Dissociation of the LP and LLLP• ULPA adopts framework and terminology of partnership law, establishing dissociation and dissolution rules• A limited partner dissociates upon limited partner’s death, withdrawal, or expulsion from partnership 40-28
Dissociation of the LP and LLLP• A dissociated limited partner is not a limited partner, has no rights as a limited partner, and is treated as a mere transferee of the dissociated limited partner’s transferable interest• ULPA treats dissociation of general partners as RUPA treats partner dissociations in a partnership 40-29
Dissociation of the LP and LLLP• A general partner’s express and implied authority to act for the limited partnership terminates upon dissociation, the partner may retain apparent authority• A dissociated general partner will remain liable on a limited partnership obligation incurred while a partner unless creditor agrees to a release of liability – No liability for post-dissociation obligations 40-30
Dissociation of the LP and LLLP• ULPA states that a limited partnership (or LLLP) is not dissolved, wound up, or terminated merely because a partner dissociated from the limited partnership• When a limited partnership dissolves, winding up follows automatically by the general partners 40-31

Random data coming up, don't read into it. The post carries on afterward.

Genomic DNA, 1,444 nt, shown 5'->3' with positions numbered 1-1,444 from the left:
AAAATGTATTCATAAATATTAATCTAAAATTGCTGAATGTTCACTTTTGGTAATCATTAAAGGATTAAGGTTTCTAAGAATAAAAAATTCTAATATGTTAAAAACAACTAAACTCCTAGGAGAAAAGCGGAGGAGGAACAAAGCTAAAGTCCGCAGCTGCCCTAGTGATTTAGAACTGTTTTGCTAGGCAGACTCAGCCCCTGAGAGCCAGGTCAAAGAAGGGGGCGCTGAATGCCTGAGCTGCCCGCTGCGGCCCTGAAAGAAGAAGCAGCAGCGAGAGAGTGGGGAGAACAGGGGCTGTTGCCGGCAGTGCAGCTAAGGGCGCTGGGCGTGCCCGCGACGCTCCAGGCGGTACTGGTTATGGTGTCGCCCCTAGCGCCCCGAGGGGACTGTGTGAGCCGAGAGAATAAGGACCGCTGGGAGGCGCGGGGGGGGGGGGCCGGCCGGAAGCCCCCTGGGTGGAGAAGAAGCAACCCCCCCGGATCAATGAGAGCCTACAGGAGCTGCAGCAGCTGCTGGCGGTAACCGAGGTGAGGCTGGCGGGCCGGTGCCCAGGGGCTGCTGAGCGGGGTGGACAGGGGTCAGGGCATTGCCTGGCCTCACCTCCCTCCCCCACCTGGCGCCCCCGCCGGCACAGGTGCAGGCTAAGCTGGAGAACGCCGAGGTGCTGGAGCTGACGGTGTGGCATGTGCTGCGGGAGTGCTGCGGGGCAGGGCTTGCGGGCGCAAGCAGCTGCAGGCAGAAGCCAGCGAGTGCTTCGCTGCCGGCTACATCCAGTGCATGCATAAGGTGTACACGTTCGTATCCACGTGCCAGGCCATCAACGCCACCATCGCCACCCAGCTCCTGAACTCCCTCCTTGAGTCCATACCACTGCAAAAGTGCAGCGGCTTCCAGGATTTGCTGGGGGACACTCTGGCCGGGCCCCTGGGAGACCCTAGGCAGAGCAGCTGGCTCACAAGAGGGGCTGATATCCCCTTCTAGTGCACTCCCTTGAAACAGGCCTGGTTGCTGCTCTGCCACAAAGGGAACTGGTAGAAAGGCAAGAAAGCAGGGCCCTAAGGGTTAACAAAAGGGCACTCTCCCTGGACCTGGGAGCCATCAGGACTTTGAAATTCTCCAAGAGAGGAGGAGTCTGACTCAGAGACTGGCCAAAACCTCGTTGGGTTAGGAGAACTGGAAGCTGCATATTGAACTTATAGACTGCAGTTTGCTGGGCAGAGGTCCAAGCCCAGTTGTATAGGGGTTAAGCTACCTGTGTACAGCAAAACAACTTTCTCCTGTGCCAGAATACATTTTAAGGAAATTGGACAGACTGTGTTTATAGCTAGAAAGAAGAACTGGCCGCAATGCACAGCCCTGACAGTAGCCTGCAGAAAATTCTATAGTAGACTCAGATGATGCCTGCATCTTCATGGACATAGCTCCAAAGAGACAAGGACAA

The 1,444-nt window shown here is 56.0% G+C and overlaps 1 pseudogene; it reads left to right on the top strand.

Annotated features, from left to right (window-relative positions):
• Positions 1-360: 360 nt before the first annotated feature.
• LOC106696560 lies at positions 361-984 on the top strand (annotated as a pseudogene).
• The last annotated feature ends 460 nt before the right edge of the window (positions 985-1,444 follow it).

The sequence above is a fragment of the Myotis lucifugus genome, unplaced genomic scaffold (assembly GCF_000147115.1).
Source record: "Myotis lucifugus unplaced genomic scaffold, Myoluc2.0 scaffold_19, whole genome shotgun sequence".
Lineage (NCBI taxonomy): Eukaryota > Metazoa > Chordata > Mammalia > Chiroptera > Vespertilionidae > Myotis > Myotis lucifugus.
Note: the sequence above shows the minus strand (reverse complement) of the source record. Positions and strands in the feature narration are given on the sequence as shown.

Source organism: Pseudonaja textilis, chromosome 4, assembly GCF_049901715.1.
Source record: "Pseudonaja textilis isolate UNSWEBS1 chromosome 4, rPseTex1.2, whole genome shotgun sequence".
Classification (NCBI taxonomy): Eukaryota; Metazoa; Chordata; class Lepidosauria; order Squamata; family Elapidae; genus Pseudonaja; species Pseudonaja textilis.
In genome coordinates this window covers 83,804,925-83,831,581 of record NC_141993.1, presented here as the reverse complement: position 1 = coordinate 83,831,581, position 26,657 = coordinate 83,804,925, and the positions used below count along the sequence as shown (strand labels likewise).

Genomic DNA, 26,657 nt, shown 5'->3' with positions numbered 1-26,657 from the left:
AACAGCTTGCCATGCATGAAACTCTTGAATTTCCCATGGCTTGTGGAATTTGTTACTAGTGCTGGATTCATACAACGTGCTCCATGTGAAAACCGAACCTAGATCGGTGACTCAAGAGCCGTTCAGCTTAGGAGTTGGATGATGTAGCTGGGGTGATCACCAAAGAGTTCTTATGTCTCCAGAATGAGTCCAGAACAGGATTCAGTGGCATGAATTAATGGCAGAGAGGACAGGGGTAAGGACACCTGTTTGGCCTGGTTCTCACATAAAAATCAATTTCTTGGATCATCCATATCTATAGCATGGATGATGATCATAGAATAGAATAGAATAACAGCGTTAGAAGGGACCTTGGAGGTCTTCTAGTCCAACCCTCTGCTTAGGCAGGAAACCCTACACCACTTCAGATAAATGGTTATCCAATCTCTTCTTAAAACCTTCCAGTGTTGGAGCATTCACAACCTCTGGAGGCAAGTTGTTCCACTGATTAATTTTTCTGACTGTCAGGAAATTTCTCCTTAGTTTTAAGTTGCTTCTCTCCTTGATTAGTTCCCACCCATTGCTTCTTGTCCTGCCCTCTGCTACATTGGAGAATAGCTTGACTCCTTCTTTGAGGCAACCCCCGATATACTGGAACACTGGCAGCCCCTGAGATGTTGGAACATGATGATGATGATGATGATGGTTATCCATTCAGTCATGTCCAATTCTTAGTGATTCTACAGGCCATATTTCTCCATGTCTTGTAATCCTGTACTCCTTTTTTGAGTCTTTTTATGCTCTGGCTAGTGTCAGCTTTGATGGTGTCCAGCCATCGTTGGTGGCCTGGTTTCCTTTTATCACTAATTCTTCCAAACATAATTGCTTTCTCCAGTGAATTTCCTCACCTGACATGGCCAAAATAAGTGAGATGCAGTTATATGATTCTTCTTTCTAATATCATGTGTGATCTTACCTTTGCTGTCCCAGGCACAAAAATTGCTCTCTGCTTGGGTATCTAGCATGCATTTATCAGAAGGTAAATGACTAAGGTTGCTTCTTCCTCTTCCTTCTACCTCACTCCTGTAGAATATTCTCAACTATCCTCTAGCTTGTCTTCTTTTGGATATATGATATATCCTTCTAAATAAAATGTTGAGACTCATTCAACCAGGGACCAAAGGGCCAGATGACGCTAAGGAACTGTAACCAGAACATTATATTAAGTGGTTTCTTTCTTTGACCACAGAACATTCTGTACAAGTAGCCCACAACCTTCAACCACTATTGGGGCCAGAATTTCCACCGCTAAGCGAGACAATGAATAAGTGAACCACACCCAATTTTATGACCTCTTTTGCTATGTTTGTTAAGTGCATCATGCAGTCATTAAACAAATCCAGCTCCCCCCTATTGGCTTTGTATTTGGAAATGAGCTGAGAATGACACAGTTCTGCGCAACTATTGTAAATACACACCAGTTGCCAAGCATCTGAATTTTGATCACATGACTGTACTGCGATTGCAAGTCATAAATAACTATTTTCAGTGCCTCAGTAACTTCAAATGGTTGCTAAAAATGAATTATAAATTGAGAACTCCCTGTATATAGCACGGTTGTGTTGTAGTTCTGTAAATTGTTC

Dissolution of the LP and LLLP• After general partners have liquidated the assets, proceeds are distributed first to creditors and if proceeds exceed creditors’ claims, the remainder is paid to the partners in the same proportions that they shared distributions 40-32
Mergers and Conversions• ULPA and the RULLCA permit limited partnerships and LLCs to merge with other businesses, including other LLCs, limited partnerships, and corporations, or to convert to another business form – All partners or members must consent to the plan of merger or conversion – See Lach v. Man O’War, LLC 40-33
Test Your Knowledge• True=A, False = B – An LLC may be taxed like a corporation for federal income tax purposes – An LLC member is liable for torts s/he committed while acting for the LLC – General partners and limited partners are the same except in regard to how distribution of profits occur. 40-34
Test Your Knowledge• True=A, False = B – Under the ULLCA, an LLC must choose to be partner-managed or manager- managed. – To create an LLC, articles of limited liability must be filed. – Under the ULLCA, members dissociate from an LLC in ways similar to those by which a partner dissociates from a partnership or LLP under RUPA. 40-35
Test Your Knowledge• Multiple Choice – James invested in a partnership and receives profit sharing, but has no right to vote or make management decisions. James is: a) A limited member in an LLC b) A limited partner in an Limited Partnership c) A member in a member-managed LLC d) A general partner in an LLLP 40-36
Thought Question• Why should business owners be allowed to limit their liability or choose the form of business that gives them the greatest protection? What risk does the typical business face? 40-37